By Joe Marsella, vice president, field systems engineering, Ciena
With aggressive competition driving a wider selection of service options, flexible subscription models and commodity pricing, customer service has become a key differentiator in the voice and data services market. If customers aren’t happy, they’re quick to change – and that churn can seriously erode margins and impact the bottom line.
This means that the traditional “break-fix” approach to maintaining network quality of service (QoS) is no longer enough. End customers have now become dependent upon always-on connectivity and so sensitive to service outages that even short service interruptions can be a deal, and contract, beaker.
Forward-thinking operators are starting to look at a more proactive approach and anticipate service issues before they occur, and use that insight to deliver an unrivalled customer experience.
Network data is key
One way to ensure a consistently excellent customer experience is to constantly collect and analyse the data from both inside and outside the network. The characteristics and behaviour of this data can demonstrate trends that new machine algorithms can now detect – well before issues may occur. It may not predict a bulldozer cutting a fibre, but it can be used to help anticipate fibre, laser, or hardware degradation before any service disruptions.
Building an ecosystem for network analytics
Leveraging machine algorithms to analyse network data in real-time has a lot of potential, but it also requires the right foundation to retrieve, store, and normalise the data. You’ll need an automation platform that includes technologies for tapping into all available data sources and for streaming the real-time telemetry data from them.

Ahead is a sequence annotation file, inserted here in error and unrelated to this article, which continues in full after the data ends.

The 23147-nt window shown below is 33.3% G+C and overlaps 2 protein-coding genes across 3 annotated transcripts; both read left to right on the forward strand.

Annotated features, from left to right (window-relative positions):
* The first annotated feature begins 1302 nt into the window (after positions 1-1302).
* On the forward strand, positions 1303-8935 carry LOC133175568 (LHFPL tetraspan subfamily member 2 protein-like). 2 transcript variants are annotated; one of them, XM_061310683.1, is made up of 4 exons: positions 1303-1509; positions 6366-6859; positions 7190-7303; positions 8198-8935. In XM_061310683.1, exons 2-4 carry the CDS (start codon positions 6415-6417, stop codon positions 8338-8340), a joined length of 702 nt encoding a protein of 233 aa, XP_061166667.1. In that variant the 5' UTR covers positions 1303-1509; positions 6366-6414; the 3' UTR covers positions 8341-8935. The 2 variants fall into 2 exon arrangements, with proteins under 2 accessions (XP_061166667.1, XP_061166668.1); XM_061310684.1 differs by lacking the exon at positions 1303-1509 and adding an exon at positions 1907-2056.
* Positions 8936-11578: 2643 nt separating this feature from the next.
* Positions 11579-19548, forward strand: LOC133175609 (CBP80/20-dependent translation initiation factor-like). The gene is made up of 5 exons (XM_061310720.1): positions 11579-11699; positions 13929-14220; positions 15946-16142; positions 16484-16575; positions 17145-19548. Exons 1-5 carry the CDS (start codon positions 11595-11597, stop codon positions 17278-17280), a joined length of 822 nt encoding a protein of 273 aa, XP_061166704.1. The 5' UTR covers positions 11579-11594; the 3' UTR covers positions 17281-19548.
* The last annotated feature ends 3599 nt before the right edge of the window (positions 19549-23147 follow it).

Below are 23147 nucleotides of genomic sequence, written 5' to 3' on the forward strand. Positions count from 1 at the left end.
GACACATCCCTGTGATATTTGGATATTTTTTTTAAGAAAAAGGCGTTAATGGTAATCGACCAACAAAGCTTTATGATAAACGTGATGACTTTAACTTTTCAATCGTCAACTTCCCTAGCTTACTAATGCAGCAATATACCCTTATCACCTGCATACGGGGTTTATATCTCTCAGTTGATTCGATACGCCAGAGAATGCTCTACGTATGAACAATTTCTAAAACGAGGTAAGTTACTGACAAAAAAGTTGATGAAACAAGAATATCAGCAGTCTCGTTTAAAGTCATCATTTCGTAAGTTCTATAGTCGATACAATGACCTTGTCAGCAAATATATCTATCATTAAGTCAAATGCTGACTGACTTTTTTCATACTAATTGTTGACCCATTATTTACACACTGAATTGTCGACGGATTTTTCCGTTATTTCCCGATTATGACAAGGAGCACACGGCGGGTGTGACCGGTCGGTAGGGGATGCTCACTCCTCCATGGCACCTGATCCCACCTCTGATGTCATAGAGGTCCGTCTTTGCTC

You’ll also need a data lake – a repository for multiple data types from multiple sources – to store both network-generated and externally generated data, and to normalise and categorise it for analysis.
These underlying components can now act as a kind of ‘nervous system’ that can collect and store data from a variety of sources. Building upon this analogy, a ‘brain’ is also now required to draw conclusions and make decisions based upon the data it now has access to in the ‘lake’. This brain can now start to identify trends, predict what may happen, prescribe the optimal solution and automate appropriate responses.
Predictive health and the future of networking
To improve the customer experience, we can now imagine a ‘network health predictor’ application that drives insight from network data. Architecturally this sits above of the analytics ecosystem, monitoring the performance of key parameters and helping to predict and address service degradation risks. In effect it forms the ‘brain’ for improving the customer experience.
Predictive health analytics applications can anticipate a range of service issues, and algorithms are constantly evolving to provide even broader insights into performance trends. These kinds of predictive health capabilities, combined with a range of other analytics applications such as predictive capacity planning, are paving the way for the self-driving, self-healing networks of the future.
It’s closer than you think
While fully autonomous networks are still an aspiration, technologies that predict future network health already exist. Tools such as Ciena’s Blue Planet Analytics provides simple tools for collecting data from across the network, a data lake for storing it, and predictive health capabilities such as a Network Health Predictor anticipate future performance and service issues. The platform is also completely open, so carriers can integrate ecosystem elements from other network providers quickly and seamlessly as needs dictate.
As customer experience continues to redefine the competitive landscape, technologies that can deliver even small QoS improvements will make a significant difference in terms of competitive advantage. That means that when it comes to implementing network analytics ecosystems and intelligent analytics applications such as predictive health, the time to act is now.